Narrative of Service

This type of tree emerged in the late nineteenth century at the beginning of the industrial revolution and then returned in a new form in the early twenty fist century. This tree, selflessly provides the service of shade to the humans of the modern world. The type of tree came in many different forms, namely; trees were selected by their ability to grow quickly, and provide sufficient shade during summer. The shade tree is also the provider of good and clean air.

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Figure 2: Trees planed for shade outside the University of Pretoria Tuks Rugby field. Image provided.

These trees of shade, especially in summer are lifesavers to my car, as it often over heats and then is in a bad condition to drive. But closer to my hart is another set of shade providers, the trees under which my art class first had a picnic. We had all finally became friends in a class of strangers, we were finished with our final semester one exams and headed out to the Tuks sports grounds to share wine and chocolate. It was the first time we had done something together was a class outside of our class and that was really special as we already spend most of our days together in the studios. Topics of conversation shifted from art and became more light hearted and open.

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Figure 3: Trees under which my class had our first picnic together. Image provided

 

Narrative of Power

The ‘power’ tree is one that that stands amongst many, in long lines of power, reinforcing the idea of humans wanting to control nature. They are typically seen along wide and modern avenues, traditionally in prominent places. Often they are seen along residential roads as well. More recently, our ‘urban forest’ is less symmetrical in the choice of the same tree for power, it has become a more organic choice in tree selection, highlighting the change in focus on wanting to control and dominate nature.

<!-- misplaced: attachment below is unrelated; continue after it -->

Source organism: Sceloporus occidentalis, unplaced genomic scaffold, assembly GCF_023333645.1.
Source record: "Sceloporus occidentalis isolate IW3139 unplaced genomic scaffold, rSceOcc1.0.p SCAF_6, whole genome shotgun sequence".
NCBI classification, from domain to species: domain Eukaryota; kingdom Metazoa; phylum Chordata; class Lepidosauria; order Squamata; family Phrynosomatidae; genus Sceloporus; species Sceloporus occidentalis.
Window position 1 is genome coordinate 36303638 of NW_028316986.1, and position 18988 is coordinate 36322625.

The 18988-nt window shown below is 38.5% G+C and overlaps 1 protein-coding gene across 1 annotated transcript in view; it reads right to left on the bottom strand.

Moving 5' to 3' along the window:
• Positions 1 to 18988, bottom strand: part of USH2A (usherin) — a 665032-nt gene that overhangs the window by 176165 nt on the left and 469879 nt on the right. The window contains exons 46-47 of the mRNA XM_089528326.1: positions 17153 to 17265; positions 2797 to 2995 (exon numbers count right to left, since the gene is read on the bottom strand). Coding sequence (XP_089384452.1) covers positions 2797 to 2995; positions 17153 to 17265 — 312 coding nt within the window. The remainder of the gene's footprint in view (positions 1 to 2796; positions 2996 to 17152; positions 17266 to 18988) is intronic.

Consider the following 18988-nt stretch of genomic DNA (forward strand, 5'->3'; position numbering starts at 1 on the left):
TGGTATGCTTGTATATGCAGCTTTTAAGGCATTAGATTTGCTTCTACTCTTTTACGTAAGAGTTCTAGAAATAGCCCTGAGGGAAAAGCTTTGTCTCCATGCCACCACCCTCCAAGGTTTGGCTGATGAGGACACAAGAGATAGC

As I grew up in Johannesburg, I have been privileged enough to be surrounded by an abundance of trees. My road that I lived on, was called Pine Avenue and although there were no pines the whole street is lined with Jacarandas. Anyone that knows Jacaranda trees will know that there are about two weeks in October where the whole city goes purple. My road was one of those.

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Figure 4: Jacaranda trees in Pretoria, October. Image available from Ritebook.com

However, I now live in Hatfield, on South Street,  a street with jacarandas, but it is not October yet, so the trees do not have as much magic.

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Figure 5: Rows of Jacaranda trees along South Street, Hatfield Pretoria. Image provided.